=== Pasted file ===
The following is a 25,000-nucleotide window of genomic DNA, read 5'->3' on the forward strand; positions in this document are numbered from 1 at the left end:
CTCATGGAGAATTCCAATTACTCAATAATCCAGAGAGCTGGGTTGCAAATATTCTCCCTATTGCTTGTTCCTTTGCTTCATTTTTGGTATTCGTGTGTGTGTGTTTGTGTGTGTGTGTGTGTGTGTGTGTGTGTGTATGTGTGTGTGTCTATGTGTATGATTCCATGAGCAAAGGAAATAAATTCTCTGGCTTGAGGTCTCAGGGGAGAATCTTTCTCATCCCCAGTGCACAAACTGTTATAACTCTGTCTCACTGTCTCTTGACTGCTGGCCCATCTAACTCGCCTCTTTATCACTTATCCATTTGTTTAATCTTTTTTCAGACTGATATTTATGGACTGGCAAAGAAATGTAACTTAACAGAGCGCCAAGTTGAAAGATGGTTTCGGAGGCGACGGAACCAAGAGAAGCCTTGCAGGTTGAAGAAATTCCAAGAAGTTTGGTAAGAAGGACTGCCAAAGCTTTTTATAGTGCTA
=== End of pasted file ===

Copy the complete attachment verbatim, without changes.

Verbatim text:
The following is a 25,000-nucleotide window of genomic DNA, read 5'->3' on the forward strand; positions in this document are numbered from 1 at the left end:
CTCATGGAGAATTCCAATTACTCAATAATCCAGAGAGCTGGGTTGCAAATATTCTCCCTATTGCTTGTTCCTTTGCTTCATTTTTGGTATTCGTGTGTGTGTGTTTGTGTGTGTGTGTGTGTGTGTGTGTGTGTGTATGTGTGTGTGTCTATGTGTATGATTCCATGAGCAAAGGAAATAAATTCTCTGGCTTGAGGTCTCAGGGGAGAATCTTTCTCATCCCCAGTGCACAAACTGTTATAACTCTGTCTCACTGTCTCTTGACTGCTGGCCCATCTAACTCGCCTCTTTATCACTTATCCATTTGTTTAATCTTTTTTCAGACTGATATTTATGGACTGGCAAAGAAATGTAACTTAACAGAGCGCCAAGTTGAAAGATGGTTTCGGAGGCGACGGAACCAAGAGAAGCCTTGCAGGTTGAAGAAATTCCAAGAAGTTTGGTAAGAAGGACTGCCAAAGCTTTTTATAGTGCTA